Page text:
Royal Mail’s DM business faces enough challenges without denying it data assets

The moment the countdown began on the sale of the Royal Mail, the parts of the business that could sustain and grow revenue assumed even greater importance.

Russell Parsons

Data, campaign planning and direct marketing services ranked highly in the pecking order then and now the firm has been privatised.

Despite the direction of travel being against DM, it still represents a significant and growing, in terms of its share of revenue generated, part of Royal Mail’s business. It has the potential to be even more potent when allied with the wealth of data the company has available to it.

I offer this 101 guide to the Royal Mail’s business strategy in the wake of the Public Accounts Committee’s report into the sale of the mail operator. The Committee found fault in the Government’s decision to sell the Postcode Address File (PAF) – a huge database of postcodes and addresses – as part of the sell-off.

The group of MPs argued that the PAF should be open data publically available for the good of the nation and not to be sold to businesses to be used in direct mail campaigns.

Although I have some sympathy with the open data argument, especially in the current environment where concern over data use and security is running high, the PAF was absolutely central to the future success of the Royal Mail and needed to be included in its sale.0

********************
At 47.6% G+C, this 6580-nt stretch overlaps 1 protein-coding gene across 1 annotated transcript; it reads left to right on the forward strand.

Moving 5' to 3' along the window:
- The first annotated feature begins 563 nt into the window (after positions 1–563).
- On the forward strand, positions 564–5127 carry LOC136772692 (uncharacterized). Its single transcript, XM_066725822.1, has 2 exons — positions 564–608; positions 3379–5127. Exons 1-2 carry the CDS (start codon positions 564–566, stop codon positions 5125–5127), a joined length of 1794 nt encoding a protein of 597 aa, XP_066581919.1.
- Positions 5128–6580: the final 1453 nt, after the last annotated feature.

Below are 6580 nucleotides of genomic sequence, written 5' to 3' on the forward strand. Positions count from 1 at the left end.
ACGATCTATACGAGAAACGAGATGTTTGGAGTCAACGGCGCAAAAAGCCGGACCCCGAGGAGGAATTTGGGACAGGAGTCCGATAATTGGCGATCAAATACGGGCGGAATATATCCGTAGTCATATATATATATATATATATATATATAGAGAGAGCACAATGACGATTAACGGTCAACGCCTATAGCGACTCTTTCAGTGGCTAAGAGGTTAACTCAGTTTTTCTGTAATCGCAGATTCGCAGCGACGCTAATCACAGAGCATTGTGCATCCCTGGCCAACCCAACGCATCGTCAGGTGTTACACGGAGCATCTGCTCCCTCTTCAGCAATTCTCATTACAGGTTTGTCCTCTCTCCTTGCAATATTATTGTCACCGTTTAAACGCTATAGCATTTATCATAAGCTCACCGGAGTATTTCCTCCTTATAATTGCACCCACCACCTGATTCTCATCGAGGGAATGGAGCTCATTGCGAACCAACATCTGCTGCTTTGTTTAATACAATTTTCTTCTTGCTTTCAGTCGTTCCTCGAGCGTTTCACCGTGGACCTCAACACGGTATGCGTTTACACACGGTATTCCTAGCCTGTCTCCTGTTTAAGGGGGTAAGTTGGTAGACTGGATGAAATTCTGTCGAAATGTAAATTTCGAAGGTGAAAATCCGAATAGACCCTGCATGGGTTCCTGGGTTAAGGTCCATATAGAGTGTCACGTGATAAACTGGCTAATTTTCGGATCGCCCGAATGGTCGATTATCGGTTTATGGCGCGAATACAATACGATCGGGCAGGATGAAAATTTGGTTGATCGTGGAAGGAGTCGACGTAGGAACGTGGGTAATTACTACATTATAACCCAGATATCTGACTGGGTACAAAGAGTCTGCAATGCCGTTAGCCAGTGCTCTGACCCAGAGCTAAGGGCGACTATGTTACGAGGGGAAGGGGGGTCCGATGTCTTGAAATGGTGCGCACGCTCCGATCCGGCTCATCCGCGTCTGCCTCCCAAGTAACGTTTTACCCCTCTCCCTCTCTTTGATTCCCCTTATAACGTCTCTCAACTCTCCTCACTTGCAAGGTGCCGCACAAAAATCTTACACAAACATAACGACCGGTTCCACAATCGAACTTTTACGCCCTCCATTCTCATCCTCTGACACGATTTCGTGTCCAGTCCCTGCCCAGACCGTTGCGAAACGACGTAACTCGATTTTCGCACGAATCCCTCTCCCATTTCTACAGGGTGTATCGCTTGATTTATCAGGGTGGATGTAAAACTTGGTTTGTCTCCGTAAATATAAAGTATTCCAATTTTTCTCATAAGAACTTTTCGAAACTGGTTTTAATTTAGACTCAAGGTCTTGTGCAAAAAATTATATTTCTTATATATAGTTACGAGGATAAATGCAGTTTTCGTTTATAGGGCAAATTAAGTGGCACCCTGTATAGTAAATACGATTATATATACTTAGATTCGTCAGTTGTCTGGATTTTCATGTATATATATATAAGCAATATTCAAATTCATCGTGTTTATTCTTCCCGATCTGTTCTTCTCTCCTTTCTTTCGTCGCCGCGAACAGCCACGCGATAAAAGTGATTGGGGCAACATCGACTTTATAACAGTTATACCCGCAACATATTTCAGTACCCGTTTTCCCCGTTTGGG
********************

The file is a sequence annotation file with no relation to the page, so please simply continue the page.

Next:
Its value to Royal Mail and investors is significant. Deloitte put the value of public sector information to consumers, businesses and the public at about £1.8bn in 2012.

Royal Mail and the Department of Business, Innovation and Skills have made noises about offering wider access, which seems about right.

However, if Royal Mail is to succeed and flourish as a media owner, it is with data such as this that was previously publically owned.

Last week, Royal Mail announced three senior hires to Market Reach which acts as a one-stop creative, data and media service for brands.  Market Reach launched in 2012 with a brief to boost physical direct marketing’s share of the UK advertising market by persuading brands of the merits of advertising mail.

A lofty and arguably unrealistic objective and one that would be altogether more difficult without data assets such as the PAF.